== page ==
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What happens to credit card debt when you die is a question that may seem difficult to answer. The last thing you want to do is leave your heirs with unwanted liability from unpaid credit card debt.
We will unpack the issues at hand and offer the knowledge you need to protect yourself and your family.
Here is the first thing to know – your creditors can’t pursue credit card debt payments after your death. However, never think that death is the ultimate solution to credit card debt relief. There are lots of other ways to get rid of credit card debt.
Of the many unpleasant things, your survivors face after your death, dealing with your credit card debts and other dues may be among them. Before deciding whether to repay the debts, they may have to face annoying collection calls from creditors.
A 2016 Experian survey states that about 73% of people die with some combination of credit card debt, mortgage, personal loan, student loan, etc. About 68% of people die with credit card debt of more than $4500, on average.
If you are wondering what happens to your credit card debt after your death or whether your survivors will be liable for it, in most cases, the answer is ‘no.’ Usually, your assets are used to pay any debt you owe.
What Happens to Credit Card Debt When You Die: Get the Knowledge to Protect Your Assets
1. What To Do After a Cardholder’s Death
What if you are held responsible for repaying the deceased person’s credit card debt?
Here is what you need to do after the primary cardholder’s death.
- Stop Using the Card – First, do not incur more debt, even with an authorized user. It is considered fraud if you are not the primary user.
- Make a List of the Outstanding Credit Card Accounts – If you are the surviving spouse, gather all documents and make a list of the debts to pay off.
- Notify the Creditors and the Credit Bureaus – You will have to close the account if it was only in the deceased person’s name. If you are the joint account holder, you can use the card as a sole account holder. However, understand that the terms and conditions of the card may change depending on the card agreement. You need to inform the main three credit bureaus as well. To do so, supply a copy of the death certificate along with the SSN of the deceased person. If you are not the dead person’s spouse, you need to prove you’re the estate’s executor.
- Clear the Outstanding Credit Card Debt – Remember, one late payment will negatively reflect your credit report even if you do not want to use the card.
Therefore, if your name is on the card, make a timely payment if possible. If you can’t clear the entire amount, pay as much as you can. A negative listing will stay on your report for seven years and may make it difficult for you to take out a loan at reasonable terms and conditions in the future.
- Do Not Make the Payment If You Are an Authorized User – The creditor may hold you responsible for the entire outstanding balance if you make payment.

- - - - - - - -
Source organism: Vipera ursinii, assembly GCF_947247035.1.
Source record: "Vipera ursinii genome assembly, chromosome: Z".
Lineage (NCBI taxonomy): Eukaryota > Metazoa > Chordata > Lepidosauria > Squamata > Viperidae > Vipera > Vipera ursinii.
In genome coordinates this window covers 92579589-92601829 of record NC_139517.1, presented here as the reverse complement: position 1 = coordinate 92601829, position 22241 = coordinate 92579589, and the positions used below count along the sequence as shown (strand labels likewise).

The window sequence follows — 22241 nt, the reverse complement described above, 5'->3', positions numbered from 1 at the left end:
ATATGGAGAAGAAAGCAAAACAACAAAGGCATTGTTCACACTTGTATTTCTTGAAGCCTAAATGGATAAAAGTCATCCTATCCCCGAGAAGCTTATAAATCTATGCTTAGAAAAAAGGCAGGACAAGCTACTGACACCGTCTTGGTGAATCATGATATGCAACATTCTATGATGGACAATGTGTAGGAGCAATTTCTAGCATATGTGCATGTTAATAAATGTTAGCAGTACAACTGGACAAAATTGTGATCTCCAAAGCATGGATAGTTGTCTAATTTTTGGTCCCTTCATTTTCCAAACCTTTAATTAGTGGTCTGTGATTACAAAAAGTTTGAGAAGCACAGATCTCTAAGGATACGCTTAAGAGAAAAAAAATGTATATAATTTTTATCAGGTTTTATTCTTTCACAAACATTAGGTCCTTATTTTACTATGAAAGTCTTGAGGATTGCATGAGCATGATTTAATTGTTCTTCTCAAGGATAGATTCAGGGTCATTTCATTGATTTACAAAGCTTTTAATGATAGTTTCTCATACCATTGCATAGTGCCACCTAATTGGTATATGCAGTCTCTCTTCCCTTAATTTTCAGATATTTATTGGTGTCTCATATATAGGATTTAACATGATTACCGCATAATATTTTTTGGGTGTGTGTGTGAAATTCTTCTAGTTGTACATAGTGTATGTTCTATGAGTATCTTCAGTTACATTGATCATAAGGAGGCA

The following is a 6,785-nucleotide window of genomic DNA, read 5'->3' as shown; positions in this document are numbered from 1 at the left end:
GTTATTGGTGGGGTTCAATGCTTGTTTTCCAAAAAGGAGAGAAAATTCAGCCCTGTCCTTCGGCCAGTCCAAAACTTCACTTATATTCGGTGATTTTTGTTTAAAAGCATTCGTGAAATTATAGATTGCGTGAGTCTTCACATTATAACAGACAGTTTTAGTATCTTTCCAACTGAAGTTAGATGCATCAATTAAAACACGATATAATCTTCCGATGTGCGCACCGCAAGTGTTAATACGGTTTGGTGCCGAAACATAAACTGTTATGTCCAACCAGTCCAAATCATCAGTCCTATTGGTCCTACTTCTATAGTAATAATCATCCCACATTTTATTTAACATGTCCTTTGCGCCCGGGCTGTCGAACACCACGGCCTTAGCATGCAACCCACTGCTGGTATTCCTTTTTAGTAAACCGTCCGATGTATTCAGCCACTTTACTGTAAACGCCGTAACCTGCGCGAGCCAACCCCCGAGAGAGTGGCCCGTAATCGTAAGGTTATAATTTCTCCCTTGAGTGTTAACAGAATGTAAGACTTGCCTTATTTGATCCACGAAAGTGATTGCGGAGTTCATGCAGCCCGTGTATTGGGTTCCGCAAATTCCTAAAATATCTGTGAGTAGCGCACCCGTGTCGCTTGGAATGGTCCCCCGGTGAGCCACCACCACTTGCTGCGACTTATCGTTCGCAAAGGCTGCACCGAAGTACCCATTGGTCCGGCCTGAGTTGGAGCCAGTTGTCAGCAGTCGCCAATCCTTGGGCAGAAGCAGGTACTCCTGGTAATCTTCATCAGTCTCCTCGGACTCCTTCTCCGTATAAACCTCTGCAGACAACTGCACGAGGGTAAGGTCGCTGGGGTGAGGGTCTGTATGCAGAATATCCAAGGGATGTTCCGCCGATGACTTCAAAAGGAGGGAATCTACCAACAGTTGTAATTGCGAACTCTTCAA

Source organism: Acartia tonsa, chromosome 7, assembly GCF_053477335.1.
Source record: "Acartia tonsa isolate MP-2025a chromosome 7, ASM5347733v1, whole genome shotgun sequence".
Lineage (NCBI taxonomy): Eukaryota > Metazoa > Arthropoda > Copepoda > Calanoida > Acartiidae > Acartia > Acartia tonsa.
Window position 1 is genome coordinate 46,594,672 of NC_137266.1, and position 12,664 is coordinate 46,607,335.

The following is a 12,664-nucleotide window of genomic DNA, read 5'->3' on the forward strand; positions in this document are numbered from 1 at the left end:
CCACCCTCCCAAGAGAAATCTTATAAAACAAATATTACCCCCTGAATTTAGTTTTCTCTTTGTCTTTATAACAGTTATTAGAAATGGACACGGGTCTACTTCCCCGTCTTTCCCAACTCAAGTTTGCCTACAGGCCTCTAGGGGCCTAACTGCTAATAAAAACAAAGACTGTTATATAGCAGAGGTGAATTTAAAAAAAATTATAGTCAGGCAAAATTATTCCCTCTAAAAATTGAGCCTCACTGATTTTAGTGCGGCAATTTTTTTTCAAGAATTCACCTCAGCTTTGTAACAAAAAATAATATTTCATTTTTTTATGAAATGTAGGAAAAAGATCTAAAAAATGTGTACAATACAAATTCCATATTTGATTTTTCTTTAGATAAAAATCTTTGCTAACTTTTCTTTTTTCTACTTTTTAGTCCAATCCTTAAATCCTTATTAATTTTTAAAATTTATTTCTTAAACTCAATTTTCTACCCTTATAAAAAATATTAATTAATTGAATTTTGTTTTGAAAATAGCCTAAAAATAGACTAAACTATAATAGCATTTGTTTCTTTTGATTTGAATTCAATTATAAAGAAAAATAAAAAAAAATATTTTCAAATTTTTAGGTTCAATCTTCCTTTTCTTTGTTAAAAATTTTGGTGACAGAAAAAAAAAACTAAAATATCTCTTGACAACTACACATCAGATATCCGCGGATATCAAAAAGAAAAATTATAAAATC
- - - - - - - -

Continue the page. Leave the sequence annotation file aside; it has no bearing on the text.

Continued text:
Consult an attorney if you live in a community property state.
2. How the Creditors Are Paid Back
After your death, your assets are used to repay your credit card debt. Then, the remaining assets are distributed to your heirs. The executor of your estate takes care of all these things.
You may think, who is the executor? If you have a will, then that is a person whom you have named in your will. If you do not choose, it can be a person appointed by the probate court.
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An estate is whatever a person owns at the time of death. It includes assets along with the money in the bank. All these are collectively referred to as an estate.
3. What If You Owe More Than the Sum of Your Assets?
That means that your estate is insolvent. In this situation, your heirs may have to repay your credit card debt. However, it depends on several factors.
If you have a joint account holder, they may have to bear the credit card debt burden and repay it. When you apply jointly for a credit card, both of you agree to indemnify the outstanding credit card balance. The same principle applies to a co-borrower or a consignor. They are responsible for repaying the due balance.
However, an authorized user is not legally responsible for repaying the deceased person’s outstanding balance.
4. Assets You Cannot Use to Repay Creditors
Though assets are used to repay the deceased person’s credit card, there are some restrictions. Credit card debt is considered the lowest priority over other obligations, like secured loans backed by collateral.
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State law determines which creditors get the highest priority if your estate cannot satisfy the remaining amount.
Here are a few assets which the executor can’t use to repay the debt:
- Life Insurance Proceeds
- Brokerage Accounts
- Retirement Accounts
- Assets in a Living Trust
So far, we have discussed the scenario in general terms. Now, let’s target some common questions and find the answers to help you understand the situation better.